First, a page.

Retirement home left looking like max-security compound with prison-style barbed fence after town gripped by violence

In a small town in the middle of Australia, violence was so intense that the local nursing home erected a fence like a prison.

The city of Alice Springs is bracing for a “summer of violence” after a crime wave involving burglaries, car thefts and ramming attacks.

The "eyesore" The fence has saddened residents


The “eyesore” fence has left residents sadPhoto credit: Facebook
The small town has been overwhelmed by crime in recent years


The small town has been overwhelmed by crime in recent yearsPhoto credit: Alamy

Recent photos of the city’s retirement home showed that a “composite” fence with barbed wire had been erected to protect the city’s most vulnerable.

The Old Timers Village, Flynn Lodge and the resident-run Old Timers Museum are all behind the high security fence to prevent further chaos.

Although the small town only has 28,000 residents, it is overrun with crime.

The need for a fence to protect the city’s elderly population has sparked widespread outrage on social media.

One frustrated resident commented: “It won’t stop them as their actions have no consequences and they know that.”

Another said: “This is so sad. No respect for the elders and so sad for the residents…they deserve to feel safe and secure.”

A woman who claimed to work at the retirement village said: “This is my place of work. Yes, we need protection.”

Another local chimed in: “It looks like a prison. It’s so sad that our elderly need to be protected.”

The Alcatraz-style fence was installed after it emerged that the older village was the target of a crime wave last summer.

Action for Alice Facebook page owner Darren Clark shared photos of the new fence online.

He said NewsAu: “They break into rooms and steal the residents’ possessions. A guy, his mom…they were in her room.”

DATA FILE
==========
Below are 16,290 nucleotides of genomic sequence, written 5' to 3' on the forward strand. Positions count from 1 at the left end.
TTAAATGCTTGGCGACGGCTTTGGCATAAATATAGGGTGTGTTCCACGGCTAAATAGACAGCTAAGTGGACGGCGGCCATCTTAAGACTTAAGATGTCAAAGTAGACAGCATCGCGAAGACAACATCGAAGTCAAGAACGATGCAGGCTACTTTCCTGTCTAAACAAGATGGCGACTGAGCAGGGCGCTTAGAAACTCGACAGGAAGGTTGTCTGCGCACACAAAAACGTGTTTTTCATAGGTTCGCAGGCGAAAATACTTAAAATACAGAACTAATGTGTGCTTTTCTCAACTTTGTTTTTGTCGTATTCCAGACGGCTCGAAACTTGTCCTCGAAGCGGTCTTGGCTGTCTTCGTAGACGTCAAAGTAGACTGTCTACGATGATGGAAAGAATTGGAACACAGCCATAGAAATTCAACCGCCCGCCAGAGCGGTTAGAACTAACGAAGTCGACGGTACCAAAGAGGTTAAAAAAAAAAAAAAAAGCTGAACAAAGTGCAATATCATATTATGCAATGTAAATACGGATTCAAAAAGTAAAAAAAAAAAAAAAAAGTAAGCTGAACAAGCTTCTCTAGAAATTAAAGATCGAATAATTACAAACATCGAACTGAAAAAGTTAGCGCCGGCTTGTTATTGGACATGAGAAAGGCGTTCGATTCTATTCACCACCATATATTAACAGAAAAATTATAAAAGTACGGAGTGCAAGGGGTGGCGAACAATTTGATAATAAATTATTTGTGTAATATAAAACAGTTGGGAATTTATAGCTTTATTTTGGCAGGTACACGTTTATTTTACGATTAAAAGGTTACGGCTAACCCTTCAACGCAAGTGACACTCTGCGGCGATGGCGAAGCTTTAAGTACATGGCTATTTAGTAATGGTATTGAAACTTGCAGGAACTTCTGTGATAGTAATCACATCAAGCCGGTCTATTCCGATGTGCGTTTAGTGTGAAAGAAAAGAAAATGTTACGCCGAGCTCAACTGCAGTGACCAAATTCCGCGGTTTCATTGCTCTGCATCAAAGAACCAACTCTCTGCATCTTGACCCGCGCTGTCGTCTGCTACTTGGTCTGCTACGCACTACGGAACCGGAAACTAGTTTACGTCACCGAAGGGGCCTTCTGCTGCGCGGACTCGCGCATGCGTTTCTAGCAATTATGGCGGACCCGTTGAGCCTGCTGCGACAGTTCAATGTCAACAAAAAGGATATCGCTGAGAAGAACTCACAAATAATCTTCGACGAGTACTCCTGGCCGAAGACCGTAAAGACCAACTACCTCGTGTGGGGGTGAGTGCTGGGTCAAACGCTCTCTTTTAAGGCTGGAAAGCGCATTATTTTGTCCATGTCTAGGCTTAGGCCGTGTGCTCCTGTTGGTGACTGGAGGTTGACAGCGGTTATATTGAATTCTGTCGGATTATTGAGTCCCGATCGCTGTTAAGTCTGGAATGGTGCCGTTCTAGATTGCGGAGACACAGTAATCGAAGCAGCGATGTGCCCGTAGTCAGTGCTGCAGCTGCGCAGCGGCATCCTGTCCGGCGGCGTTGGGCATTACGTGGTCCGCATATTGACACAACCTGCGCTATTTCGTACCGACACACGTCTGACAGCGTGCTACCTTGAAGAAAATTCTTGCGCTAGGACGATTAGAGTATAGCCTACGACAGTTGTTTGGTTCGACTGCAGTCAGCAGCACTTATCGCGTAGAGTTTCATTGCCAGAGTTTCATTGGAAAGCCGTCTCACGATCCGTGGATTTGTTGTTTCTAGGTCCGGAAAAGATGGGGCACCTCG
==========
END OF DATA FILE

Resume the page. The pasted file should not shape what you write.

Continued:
“They stole company cars. They broke in, stole cars and drove out again with ramming attacks.”

This is the latest escalation as the city has faced “juvenile crime” and “alcohol-related violence” in recent years.

Despite new restrictions, Alice Springs mayor Matt Paterson said crime had not gone down.

He said: “The burglaries haven’t stopped, the stolen cars haven’t stopped, it’s crazy. I think it’s worse than before.”

According to NT Police, the city has seen a 22 per cent increase in assaults, a 28 per cent increase in domestic violence assaults, a 28 per cent increase in alcohol-related assaults and a 23 per cent increase in sexual assaults.

Clark said on his Facebook page that the anti-social behavior was difficult to track: “Just because it’s hot – the nights are warmer so they just stay out all night.”

But the concerned citizen says the police are not prepared for the increase in crime despite new measures such as the fence.

Read more at the Scottish Sun

Clark continued: “They don’t have enough police. You can’t do it. They are not ready. You can’t keep up now.”

“If you call the police, you’ll be lucky if they show up. All we know is that nothing will happen, that there will be no consequences – it will ignite.”

The barbed wire and metal fence will hopefully keep criminals out


The barbed wire and metal fence will hopefully keep criminals outPhoto credit: Facebook

Edmuns DeMars

Edmund DeMarche is a USTimesPost U.S. News Reporter based in London. His focus is on U.S. politics and the environment. He has covered climate change extensively, as well as healthcare and crime. Edmund DeMarche joined USTimesPost in 2023 from the Daily Express and previously worked for Chemist and Druggist and the Jewish Chronicle. He is a graduate of Cambridge University. Languages: English. You can get in touch with me by emailing

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